Author Archives: Christian Elliott

About Christian Elliott

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Driving with Alzheimer’s Disease

Today more than 6 million people in the U.S. live with Alzheimer’s disease and other forms of dementia, and this total is project to increase to 13.9 million by 2060. For the family of a loved one diagnosed with Alzheimer’s, it is common to be faced with the all-important question of Alzheimer’s driver safety.

It’s difficult to decide when someone with dementia should stop driving, since you need to balance safety considerations with the person’s sense of independence, pride and control. Most information about dementia warns against driving, but doesn’t help determine *when* it should stop.

In the early stages of Alzheimer’s, many people usually are still socially engaged and able to manage daily activities – including safe driving. However, all people living with Alzheimer’s will eventually become unsafe to drive because of the degenerative, progressive nature of the brain disease. The question is: at what point is someone unable to continue to drive safely?

Top Considerations for Family and Friends

Consider the frequency and severity of the following warning signs. Several minor incidents or an unusual, major incident may warrant action. Look for patterns of change over time.

Alzheimer's Driver Warning Signs

Top Warning Signs 
1. Easily distracted while driving7. Increased agitation when driving
2. Hitting curbs8. New scrapes or dents on the car
3. Failure to notice traffic signs9. Drifting out of lane
4. Trouble navigating turns, esp. left turns10. Moving violations/tickets
5. Stopping in traffic for no apparent reason11. Getting lost in familiar places
6. Driving at inappropriate (much too slow or fast) speeds12. Confusing the gas and brake pedals

Advice from Experienced Caregivers

Caregivers who have wrestled with Alzheimer’s driving and transportation issues offer the following tips:

  1. Every situation is unique. Consider the personality and the abilities of the person with dementia when making decisions throughout the course of the disease.
  2. Begin discussions early, and include the person living with Alzheimer’s.
  3. Base decisions on driving behavior observed over a period of time.
  4. Get support when making decisions and implementing changes.

Health care professionals, attorneys, case managers, financial planners and local Alzheimer’s support groups can provide information and perspective to reinforce the family’s efforts – helping to ensure that the person with dementia gets the best support.

Curious about your brain? Take the Healthy Brain Test and receive your personal report.

Mild Cognitive Impairment Tests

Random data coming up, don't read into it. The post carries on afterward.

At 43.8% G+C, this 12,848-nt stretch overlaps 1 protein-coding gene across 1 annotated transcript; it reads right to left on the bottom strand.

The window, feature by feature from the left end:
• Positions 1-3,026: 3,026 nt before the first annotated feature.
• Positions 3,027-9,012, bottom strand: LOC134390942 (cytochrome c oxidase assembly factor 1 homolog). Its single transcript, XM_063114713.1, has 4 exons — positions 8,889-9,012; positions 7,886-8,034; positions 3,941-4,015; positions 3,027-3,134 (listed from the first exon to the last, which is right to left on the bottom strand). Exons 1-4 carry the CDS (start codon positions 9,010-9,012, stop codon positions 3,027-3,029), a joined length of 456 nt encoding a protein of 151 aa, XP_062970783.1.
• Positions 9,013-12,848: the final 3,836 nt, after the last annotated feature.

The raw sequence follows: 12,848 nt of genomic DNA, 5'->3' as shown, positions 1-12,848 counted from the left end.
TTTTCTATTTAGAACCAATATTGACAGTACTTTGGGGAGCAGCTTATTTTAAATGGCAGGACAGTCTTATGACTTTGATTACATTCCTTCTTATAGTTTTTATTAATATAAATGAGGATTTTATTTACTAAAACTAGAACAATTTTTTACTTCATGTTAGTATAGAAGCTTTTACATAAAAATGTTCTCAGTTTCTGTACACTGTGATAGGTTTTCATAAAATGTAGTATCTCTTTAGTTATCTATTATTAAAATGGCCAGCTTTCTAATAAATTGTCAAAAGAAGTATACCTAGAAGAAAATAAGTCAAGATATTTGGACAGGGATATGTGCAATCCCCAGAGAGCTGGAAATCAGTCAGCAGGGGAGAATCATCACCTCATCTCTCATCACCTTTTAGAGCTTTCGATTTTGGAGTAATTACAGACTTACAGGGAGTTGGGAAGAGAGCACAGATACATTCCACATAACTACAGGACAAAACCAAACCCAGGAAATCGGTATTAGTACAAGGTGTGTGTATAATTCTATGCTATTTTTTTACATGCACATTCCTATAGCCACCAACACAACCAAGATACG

Testing for Mild Cognitive Impairment

Mild Cognitive Impairment, or MCI, is an intermediate stage condition between normal cognitive functioning and Alzheimer’s disease or other types of dementia:

Signs of MCI include a “change in cognition” — this typically means memory problems, but it can also include planning and reasoning skills that could negatively affect higher function tasks like managing personal finances. Most people with MCI are able to continue to live independently.

Some (but not all) people diagnosed with MCI later decline into Alzheimer’s. Current research puts the probability of a person with MCI converting to Alzheimer’s at around 10% to 15% per year. Amnestic MCI, a subtype characterized by subtle but noticeable memory loss, is the most common type of MCI that can lead to Alzheimer’s.

Mild Cognitive Impairment Tests

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Common Drugs & Memory Loss

Several types of common over-the-counter drugs can cause cognitive impairment. People with a genetic predisposition to Alzheimer’s disease face a 250% increased risk of cognitive impairment from these drugs.

New research published in the medical journal from the American Academy of Neurology highlights several common medications that can cause memory loss and cognitive impairment. These types of medications, called anticholinergic drugs, are taken for allergies, common colds, stomach discomfort, and motion sickness.

This table shows the generic and brand names for common anticholinergic drugs:

Common Anticholinergic Drugs That Can Cause Memory Loss

Generic NameBrand Name(s)
ChlorpheniramineAlka-Seltzer Plus Cold & Cough Liquid Gels
DimenhydrinateDraminate, Dramamine, Gravol
DiphenhydramineBenadryl, Sominex, Tylenol PM, Advil PM, Aleve PM, others
RantidineZantac, Deprezine

The study involved 688 people with an average age of 74 who had no problems with thinking and memory skills at the start of the study. The participants reported if they were taking any anticholinergic drugs within three months of the start of the study at least once a week for more than six months.

The study found that people with biomarkers for Alzheimer’s disease in their cerebrospinal fluid who were taking anticholinergic drugs were four times more likely to later develop mild cognitive impairment than people who were not taking the drugs and did not have the biomarkers.

Similarly, people who had genetic risk factors for Alzheimer’s disease and took anticholinergic drugs were about 2.5 times as likely to later develop mild cognitive impairment than people without the genetic risk factors and who were not taking the drugs.

People who take anticholinergic medications are encouraged to discuss options with their doctors or pharmacists before making changes to their medications, since some of these medications may cause adverse effects if stopped suddenly.